Some teachers will tell you that yoga is not a path, that it’s a journey and not a destination. That it’s simply about being present to what is.
I partially agree with this. Yoga IS a way of BEING with ourselves, a practice of inner attention, a way of seeing and responding to what ‘is’, with a stance of compassion and unconditional self-acceptance. Yoga IS in the things we do that we call yoga. Yoga IS the practices.
But it’s more than that, because JUST that can feel aimless and undirected. And, for me, the gifts of yoga are cumulative and progressive.
Yoga is also a process of BECOMING. It’s a path we travel. Yoga sets us on a clear trajectory toward inner expansion, freedom, and greater consciousness in every part of our lives.
Yoga has a goal. And that goal is awakening to the fullness of our inner being and, from that experience, becoming more benevolent human beings.
Isn’t it the case that over time (even after a single class)...
There’s always a moment on retreat where a palpable shift happens. I go from being like a butterfly flitting about from flower to flower to being more like an eagle perched on a branch, quiet and focused.
It feels at once like an extravagant and luxurious gift to myself, and at the same time like the most basic, necessary nourishment for my soul.
Isn't it true, that
Once you’ve bathed in the sweet waters of inner stillness,
Once you’ve heard the voice that speaks without words,
Once you’ve tapped into the awareness that exists beyond what your mind tells you,
You recognize that this, and only this, is the...
In a workshop this past weekend, longtime teacher and author Richard Rosen said something that echoed my thoughts on about longevity in yoga (I’m paraphrasing here):
Progress in yoga is not linear. This is especially important to remember as we continue over time. We might go from a to b to c, then back to a, and even find ourselves at minus a. The important thing to remember is that this is natural. Plateaus in yoga and even times when we seem to regress in our practice are to be expected. Furthermore, these are usually positive because it means we are shedding old patterns that no longer serve us, and with that have the opportunity to discover new possibilities for our practice.
Whether you are at point a, b, c or minus a, know that ALL of these places can be equally as interesting, rewarding and hold the same rich possibility for growth.
In many ways, continuing in yoga is simply about responding to what is. And ‘what...
Before you enroll in another yoga training or professional development program, make sure you’ve checked off all these boxes:
1. Confirm that your teacher is available and happy to offer you personal guidance and one-on-one support during the length of the training, whether in person or by distance.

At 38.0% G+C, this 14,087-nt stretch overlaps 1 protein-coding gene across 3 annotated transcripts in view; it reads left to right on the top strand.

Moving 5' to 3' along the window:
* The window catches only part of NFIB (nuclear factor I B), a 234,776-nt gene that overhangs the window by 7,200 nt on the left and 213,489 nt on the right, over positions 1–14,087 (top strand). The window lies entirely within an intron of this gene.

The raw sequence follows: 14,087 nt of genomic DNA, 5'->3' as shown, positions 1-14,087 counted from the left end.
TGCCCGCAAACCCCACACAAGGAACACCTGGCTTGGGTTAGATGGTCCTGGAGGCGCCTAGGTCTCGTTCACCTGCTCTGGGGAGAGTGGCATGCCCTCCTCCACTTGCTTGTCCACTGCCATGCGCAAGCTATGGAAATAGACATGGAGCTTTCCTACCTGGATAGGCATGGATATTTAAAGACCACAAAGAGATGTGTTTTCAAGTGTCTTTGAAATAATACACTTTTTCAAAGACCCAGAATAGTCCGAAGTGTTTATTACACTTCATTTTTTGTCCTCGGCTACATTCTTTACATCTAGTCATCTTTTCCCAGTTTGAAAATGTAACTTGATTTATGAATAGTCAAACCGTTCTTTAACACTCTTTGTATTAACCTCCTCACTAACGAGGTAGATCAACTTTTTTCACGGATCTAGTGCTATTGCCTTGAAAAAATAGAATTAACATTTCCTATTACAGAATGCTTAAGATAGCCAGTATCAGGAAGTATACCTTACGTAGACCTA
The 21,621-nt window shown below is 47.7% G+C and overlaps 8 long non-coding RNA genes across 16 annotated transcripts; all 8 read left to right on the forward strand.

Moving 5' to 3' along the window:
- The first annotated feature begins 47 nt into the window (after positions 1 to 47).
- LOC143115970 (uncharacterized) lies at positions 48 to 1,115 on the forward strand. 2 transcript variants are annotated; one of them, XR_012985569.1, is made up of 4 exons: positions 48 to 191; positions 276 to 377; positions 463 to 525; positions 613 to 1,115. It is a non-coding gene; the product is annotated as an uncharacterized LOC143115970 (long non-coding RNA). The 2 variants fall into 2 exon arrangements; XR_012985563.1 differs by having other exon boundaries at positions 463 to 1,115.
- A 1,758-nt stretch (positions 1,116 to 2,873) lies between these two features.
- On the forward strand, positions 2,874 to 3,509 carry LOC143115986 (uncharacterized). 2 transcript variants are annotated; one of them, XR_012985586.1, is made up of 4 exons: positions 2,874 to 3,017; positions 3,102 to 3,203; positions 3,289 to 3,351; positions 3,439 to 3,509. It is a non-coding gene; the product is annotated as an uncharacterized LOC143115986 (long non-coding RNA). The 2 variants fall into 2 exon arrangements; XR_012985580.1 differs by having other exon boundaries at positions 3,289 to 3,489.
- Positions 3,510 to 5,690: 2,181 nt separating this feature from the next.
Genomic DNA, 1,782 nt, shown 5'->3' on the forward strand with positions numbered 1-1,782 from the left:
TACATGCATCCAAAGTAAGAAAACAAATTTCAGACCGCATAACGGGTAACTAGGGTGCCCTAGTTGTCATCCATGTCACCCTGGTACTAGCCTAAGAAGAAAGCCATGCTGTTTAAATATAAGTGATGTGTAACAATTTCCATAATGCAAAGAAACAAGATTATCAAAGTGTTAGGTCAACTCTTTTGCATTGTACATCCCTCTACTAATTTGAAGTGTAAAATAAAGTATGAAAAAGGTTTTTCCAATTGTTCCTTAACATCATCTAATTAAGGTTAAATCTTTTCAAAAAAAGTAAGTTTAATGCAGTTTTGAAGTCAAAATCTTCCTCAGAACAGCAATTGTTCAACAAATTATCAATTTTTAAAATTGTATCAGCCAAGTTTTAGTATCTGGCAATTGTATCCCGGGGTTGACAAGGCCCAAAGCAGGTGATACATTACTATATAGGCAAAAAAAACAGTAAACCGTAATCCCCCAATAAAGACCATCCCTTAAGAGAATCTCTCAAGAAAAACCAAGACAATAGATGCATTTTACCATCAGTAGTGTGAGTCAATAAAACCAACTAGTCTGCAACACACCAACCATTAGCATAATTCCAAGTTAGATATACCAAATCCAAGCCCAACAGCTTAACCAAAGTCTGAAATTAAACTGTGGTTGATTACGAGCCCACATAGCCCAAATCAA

2. Check out your teachers’ teachers, know whom they’ve studied with. Consider it a red flag if the faculty of your training does NOT willingly and openly share the history and background of their own learning.
3. Make sure that your teachers are also continuing students of yoga themselves, and that they are committed to their own ongoing and active development as a teacher.
4. Join a program that promotes an ongoing, supportive, and respectful community gathered around yoga practice and study, not just the business of teaching yoga.
5. Find a teacher who lives their yoga, who has plumbed the depths of their own experience through internal practices...
I welcome and celebrate forward movement in yoga. Like melted snow rocking its descent down the mountainside, yoga is a dynamic journey with purpose, direction, and flow. It’s a continual unfolding of the truth inside.
Without the momentum of moving toward greater levels of authenticity, freedom and independent happiness, we’re likely to feel that we’re just spinning our wheels in yoga practice (and teaching).
We crave results, signposts that tell us our practice is actually working for us in the tried and true arena of REAL LIFE.
It’s the gifts of our practice that propel us forward.
Greater consciousness in relationships is rewarding.
Purposeful living is invigorating. Shedding limiting habits of mind generates power. Naturally expressing kindness, respect and generosity toward others is deeply satisfying.
How do we ensure that these kinds of shifts happen regularly and consistently? How do we keep moving forward in yoga?
Was it just a coincidence that I (unknowingly) scheduled my teachers’ retreat at the same time that Wanderlust comes to Quebec? Maybe.
Or it might be the universe’s clever way of inviting me to share what I believe to be the differences between a yoga music festival and our small group intensive.